1:13 – Having freed yourself from identification with the body and mind—the delusion of thinking, “I am an individual person”—reflect on the truth, “I am immutable, non-dual consciousness.”
1:14 – My child, you have long been caught in the noose of thinking you are the body. Sever it with the sword of the knowledge “I am consciousness” and be happy.
1:15 – You are unattached, actionless, self-luminous and flawless. To continue seeking samadhi is bondage.
“Samadhi” means absorption into, or union with, an object of meditation. While meditation in general is a healthy practice that focuses and calms the mind, in the case of self-inquiry, meditating for the sake of samadhi only reinforces bondage, meaning ignorance. How so? First, seeking samadhi presupposes that you are an object that can be meditated upon. But as the “one seer of all (1.7)” that is “not perceived by the senses (1.5)” and “neither the doer nor enjoyer (1.6)” you cannot be what is perceived, what is experienced i.e. an object. Second, you cannot be absorbed into yourself or gain union with yourself because you already are yourself, similar to the way a gold bracelet cannot gain union with, or absorption in, gold because it is already gold.
In this verse you are described as “self-luminous” which is a metaphorical way of saying that you are self-evident. Just as the sun does not need to be illumined by an external light because its very nature is light, you do not require an external means to be ‘known’ because your very nature is consciousness, which is the very essence of knowledge. To put it simply, you know you are conscious precisely for the fact that you are conscious. Nothing else is required.
1:16 – This universe exists within you and is pervaded by you. You are pure consciousness; do not be narrow minded and think otherwise.
After Ashtavakra says that the universe exists within you, to avoid the doubt that it could be something separate from you—the way a boat exits within, but is separate from, the ocean—he adds that the universe is also pervaded by you. A good illustration of this point is how a wave exists within the ocean but is also pervaded by the ocean (as water). However, you cannot actually say the wave is pervaded by water because that would imply that there is some substance apart from water called “wave.” In reality, there is no wave, only water. Similarly, it cannot be taken literally when it is said that you pervade the universe, because upon analysis, the universe is merely an appearance that is nothing but you, consciousness. This is how you are “pure” consciousness; because nothing exists apart from you that could taint you.
One of the features of the Ashtavakra Samhita that can make it difficult to read is that it rapidly switches viewpoints from verse to verse or as in this case, within a single verse. In the first part of the verse Ashtavakra assumes the empirical viewpoint (vyavaharika), taking the everyday experience of the world at face value, in which case he says that the universe is “within” you and is “pervaded by you.” However, without giving an explanation, he immediately jumps to the ‘absolute’ viewpoint (paramarthika) and states that there is only consciousness, thereby negating the appearance of the world and by extension, the idea that it is within you or pervaded by you.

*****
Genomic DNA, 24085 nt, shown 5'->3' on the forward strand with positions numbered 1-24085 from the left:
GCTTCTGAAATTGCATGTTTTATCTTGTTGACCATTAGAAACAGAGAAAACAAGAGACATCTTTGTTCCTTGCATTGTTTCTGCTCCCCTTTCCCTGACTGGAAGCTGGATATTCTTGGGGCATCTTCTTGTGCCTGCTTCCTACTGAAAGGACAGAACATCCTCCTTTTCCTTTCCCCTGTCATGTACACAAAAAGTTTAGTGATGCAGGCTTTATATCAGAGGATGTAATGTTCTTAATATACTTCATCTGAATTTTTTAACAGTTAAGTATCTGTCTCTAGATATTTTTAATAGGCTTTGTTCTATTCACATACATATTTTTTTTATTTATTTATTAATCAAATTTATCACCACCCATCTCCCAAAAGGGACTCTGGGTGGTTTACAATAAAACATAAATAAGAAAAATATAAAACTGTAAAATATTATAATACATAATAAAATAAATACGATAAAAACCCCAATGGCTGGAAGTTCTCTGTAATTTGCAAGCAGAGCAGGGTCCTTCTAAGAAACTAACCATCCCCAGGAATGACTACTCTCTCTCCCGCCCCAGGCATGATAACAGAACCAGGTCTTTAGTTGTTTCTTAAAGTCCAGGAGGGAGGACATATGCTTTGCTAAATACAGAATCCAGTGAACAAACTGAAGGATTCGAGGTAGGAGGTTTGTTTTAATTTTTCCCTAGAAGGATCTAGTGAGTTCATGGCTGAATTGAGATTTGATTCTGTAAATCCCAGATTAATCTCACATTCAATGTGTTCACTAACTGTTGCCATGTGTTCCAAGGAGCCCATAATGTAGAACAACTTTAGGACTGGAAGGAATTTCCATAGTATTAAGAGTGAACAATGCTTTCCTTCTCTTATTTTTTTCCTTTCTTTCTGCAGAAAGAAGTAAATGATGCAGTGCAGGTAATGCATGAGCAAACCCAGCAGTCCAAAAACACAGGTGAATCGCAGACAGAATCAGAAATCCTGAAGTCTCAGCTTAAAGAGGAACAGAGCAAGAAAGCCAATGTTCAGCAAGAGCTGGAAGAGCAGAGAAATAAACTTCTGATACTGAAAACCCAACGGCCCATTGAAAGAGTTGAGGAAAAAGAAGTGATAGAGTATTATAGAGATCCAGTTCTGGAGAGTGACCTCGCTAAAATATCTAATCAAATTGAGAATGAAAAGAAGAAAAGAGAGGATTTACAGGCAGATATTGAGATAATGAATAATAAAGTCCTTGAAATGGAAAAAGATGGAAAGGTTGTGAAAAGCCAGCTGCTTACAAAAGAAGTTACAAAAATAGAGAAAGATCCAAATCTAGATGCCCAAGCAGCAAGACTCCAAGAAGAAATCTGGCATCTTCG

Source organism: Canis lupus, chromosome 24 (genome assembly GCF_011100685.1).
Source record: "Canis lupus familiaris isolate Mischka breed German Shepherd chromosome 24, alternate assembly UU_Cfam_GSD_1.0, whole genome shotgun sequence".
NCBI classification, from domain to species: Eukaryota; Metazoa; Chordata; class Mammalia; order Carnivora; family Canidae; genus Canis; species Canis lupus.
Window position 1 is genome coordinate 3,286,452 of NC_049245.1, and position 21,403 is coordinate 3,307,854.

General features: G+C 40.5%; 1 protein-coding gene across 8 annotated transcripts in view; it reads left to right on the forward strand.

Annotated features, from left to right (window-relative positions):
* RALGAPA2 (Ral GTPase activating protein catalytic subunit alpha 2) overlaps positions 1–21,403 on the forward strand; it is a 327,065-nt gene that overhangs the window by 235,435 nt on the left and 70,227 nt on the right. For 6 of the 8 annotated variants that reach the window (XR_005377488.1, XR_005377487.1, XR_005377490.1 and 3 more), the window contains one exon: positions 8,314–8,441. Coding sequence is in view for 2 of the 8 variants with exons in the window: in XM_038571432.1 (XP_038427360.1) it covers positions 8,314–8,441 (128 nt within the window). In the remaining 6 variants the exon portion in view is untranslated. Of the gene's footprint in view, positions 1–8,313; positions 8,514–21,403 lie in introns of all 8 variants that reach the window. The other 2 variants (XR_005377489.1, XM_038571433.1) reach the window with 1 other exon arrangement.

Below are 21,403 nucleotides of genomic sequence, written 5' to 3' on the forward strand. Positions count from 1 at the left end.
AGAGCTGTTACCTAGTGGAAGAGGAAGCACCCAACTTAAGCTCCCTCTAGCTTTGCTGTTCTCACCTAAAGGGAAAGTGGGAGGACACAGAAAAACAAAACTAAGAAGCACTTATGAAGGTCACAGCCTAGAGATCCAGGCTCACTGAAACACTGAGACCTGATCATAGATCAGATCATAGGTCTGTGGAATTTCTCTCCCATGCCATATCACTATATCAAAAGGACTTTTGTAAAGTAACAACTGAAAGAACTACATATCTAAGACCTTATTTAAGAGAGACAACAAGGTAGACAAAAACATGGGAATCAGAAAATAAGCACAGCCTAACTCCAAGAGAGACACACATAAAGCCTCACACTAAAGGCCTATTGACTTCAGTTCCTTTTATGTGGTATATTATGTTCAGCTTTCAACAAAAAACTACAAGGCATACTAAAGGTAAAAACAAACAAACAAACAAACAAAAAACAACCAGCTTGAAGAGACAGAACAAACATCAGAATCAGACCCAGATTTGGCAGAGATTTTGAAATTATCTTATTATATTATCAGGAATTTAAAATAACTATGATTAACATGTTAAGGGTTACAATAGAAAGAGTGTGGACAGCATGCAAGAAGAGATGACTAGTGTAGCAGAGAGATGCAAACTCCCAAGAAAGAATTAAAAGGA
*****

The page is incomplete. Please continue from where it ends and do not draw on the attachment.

Without being aware of these two viewpoints, some of Ashtavakra’s statements may seem contradictory. But with the right understanding you can see that they are like looking at the same thing from two different perspectives. For instance, if you are looking at water from the perspective of a wave, you can say that the wave exists within, and is pervaded by, water. But when you look at a wave from the perspective of water itself, you have to say there is only water. However, it must be kept in mind that only one perspective is actually true while the other is only relatively true. Because of that, just as the perspective of the wave must be given up when the perspective of water is known, so the empirical viewpoint that accepts the appearance of the universe must be given up when the absolute viewpoint—that there is only consciousness—is known.
1:17 – You are independent, formless, changeless, calm, unfathomable intelligence and imperturbable. Desire to be this consciousness alone.
“Unfathomable” means that you cannot be apprehended or defined by thoughts, words, concepts or sense perception. For this reason, the word “intelligence” cannot be taken literally since it denotes a mental process consisting precisely of those things. Therefore, the implied meaning of “unfathomable intelligence” is consciousness. How so? Because the one factor that is there in the presence of every single thought, word, concept or perception, that itself is not grasped by them, is consciousness. Since it is the essence of all intelligence but never the object of intelligence, it is “unfathomable intelligence.”
The phrase “desire to be consciousness” also cannot be taken literally because it seems to say that consciousness is something you should desire to become. But since you are already consciousness, you cannot become consciousness. Therefore, “desire to be consciousness” means “desire to understand that you are consciousness.” Or it can mean “be satisfied with being consciousness alone” because trying to find fulfillment in the transient objects of the world is futile.
Part 4 coming next week. In the meantime…
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